The angular momentum of rotation about its own axis is:
L = 9.7 ´ 10 37 kg.m 2 ´ 0.00007272 s -1 = 7.05 ´ 10 33 kg.m 2 / s
b) With regard to the translational movement around the Sun, the Earth can be considered a point object, whose moment of inertia is I = MR 2 m
I = MR 2 m = 5.972 x 10 24 kilograms ‘ (149.6 ‘ from October 6 × 1.000 m) 2 = 1. 33 ’10 47 kg.m two
In one year, there are 365 × 24 × 86400 s = 3.1536 × 10 7 s, the Earth’s orbital angular velocity is:
ω = 2π / T = 2π /3.1536 x 10 7 s = 1.99 x 10 -7 s -1
With these values, the Earth’s orbital angular momentum is:
L = 1. 33 ´10 47 kg.m 2 × 1.99 × 10 -7 s -1 = 2.65 × 10 40 kg.m 2 / s
Consequences of the rotation movement
As mentioned above, the succession of days and nights, with their respective changes in the hours and temperature of the day, are the most important consequences of the Earth’s rotational movement on its own axis. However, its influence extends a little beyond this decisive fact:
– The Earth’s rotation is closely related to the shape of the planet. The Earth is not a perfect sphere like a billiard ball. As it rotates, forces develop that deform it, causing the equator to bulge and, consequently, flattening at the poles.
– Earth deformation generates small fluctuations in the value of gravity acceleration g at different locations. For example, the value of g is greater at the poles than at the equator.
– The rotational movement greatly influences the distribution of sea currents and greatly affects the winds, because the air and water masses deviate from the trajectory in a clockwise direction (northern hemisphere) and in the opposite direction (southern hemisphere).
– Time zones were created to regulate the passage of time in each location as different areas of the Earth are lit by the sun or darkened.
The Coriolis effect is a consequence of the Earth’s rotation. As acceleration exists at all rotations, the Earth is not considered an inertial frame, which is necessary to apply Newton’s laws.
In this case, so-called pseudo-forces appear, forces whose origin is not physical, such as the centrifugal force experienced by passengers in a car when it bends and they feel that they are deflected to the side.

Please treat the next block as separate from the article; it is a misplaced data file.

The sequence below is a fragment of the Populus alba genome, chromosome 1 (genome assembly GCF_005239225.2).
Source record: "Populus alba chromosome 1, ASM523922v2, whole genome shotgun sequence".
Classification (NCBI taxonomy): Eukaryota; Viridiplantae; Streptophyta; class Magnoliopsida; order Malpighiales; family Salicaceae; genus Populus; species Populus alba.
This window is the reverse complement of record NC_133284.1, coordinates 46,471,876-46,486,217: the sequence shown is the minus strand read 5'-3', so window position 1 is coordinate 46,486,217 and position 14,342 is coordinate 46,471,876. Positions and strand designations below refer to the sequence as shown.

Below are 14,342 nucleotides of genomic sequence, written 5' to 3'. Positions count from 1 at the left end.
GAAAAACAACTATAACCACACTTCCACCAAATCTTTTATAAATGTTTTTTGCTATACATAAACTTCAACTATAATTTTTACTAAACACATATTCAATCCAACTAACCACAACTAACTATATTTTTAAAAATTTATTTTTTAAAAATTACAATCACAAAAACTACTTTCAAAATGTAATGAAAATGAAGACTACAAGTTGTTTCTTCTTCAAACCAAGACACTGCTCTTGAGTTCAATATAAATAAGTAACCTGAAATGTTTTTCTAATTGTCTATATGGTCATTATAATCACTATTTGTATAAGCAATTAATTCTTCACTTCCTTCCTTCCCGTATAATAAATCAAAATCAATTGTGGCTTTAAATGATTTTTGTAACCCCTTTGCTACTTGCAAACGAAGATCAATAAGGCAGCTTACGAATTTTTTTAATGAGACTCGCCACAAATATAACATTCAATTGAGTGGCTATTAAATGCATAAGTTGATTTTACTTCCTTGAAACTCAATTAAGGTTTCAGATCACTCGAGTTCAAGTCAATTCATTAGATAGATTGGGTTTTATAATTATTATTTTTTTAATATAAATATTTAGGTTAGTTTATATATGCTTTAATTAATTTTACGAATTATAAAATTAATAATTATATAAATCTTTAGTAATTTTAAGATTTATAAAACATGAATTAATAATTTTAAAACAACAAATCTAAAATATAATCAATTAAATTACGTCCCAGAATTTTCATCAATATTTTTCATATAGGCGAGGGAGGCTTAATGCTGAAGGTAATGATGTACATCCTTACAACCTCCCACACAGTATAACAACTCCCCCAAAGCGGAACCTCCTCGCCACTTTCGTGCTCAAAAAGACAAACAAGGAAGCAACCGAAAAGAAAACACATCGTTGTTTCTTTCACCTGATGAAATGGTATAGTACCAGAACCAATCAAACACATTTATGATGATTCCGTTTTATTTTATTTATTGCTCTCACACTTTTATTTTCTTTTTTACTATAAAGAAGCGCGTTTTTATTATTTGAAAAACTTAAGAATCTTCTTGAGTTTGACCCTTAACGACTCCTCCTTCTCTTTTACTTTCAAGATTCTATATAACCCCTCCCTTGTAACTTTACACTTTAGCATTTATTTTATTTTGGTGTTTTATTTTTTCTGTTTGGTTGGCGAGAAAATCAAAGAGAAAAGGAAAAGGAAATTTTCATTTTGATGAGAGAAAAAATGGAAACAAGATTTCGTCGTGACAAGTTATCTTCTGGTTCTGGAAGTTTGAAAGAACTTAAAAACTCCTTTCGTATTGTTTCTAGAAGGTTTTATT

To visualize its effects, consider the following example: There are two people A and B on a counterclockwise rotating platform, both at rest relative to it. Person A throws a ball at person B, but when the ball hits the place where B was, he has already moved and the ball is deflected a distance s , passing behind B.
The centrifugal force is not responsible in this case, it already acts outside the center. It’s about the Coriolis force, whose effect is to deflect the ball sideways. It turns out that A and B have different upward speeds, because they are at different distances from the axis of rotation. The speed of B is greater and is given by:
v Um = ω R A ; v B = ω R B
Coriolis acceleration calculation
Coriolis acceleration has significant effects on the movement of air masses and therefore affects the climate. Therefore, it is important to consider the study of how air currents and ocean currents move.
People can also experiment when they try to ride on a platform that is spinning, such as a moving carousel.
For the case shown in the previous figure, suppose that gravity is not taken into account and the movement is visualized from an inertial reference system, external to the platform. In this case, the movement looks like this:
The deviation observed by the ball from the original position of person B is:
s = B – s A = vt = (v B – v A ) t = (ω R B – ω R A ) t = ω (R B – R A ) t
But R B – R A = vt, so:
s = ω . (vt). t = ω vt 2
It is a movement with an initial velocity of 0 and constant acceleration:
s = ½ to Coriolis t 2
for Coriolis = 2ω .v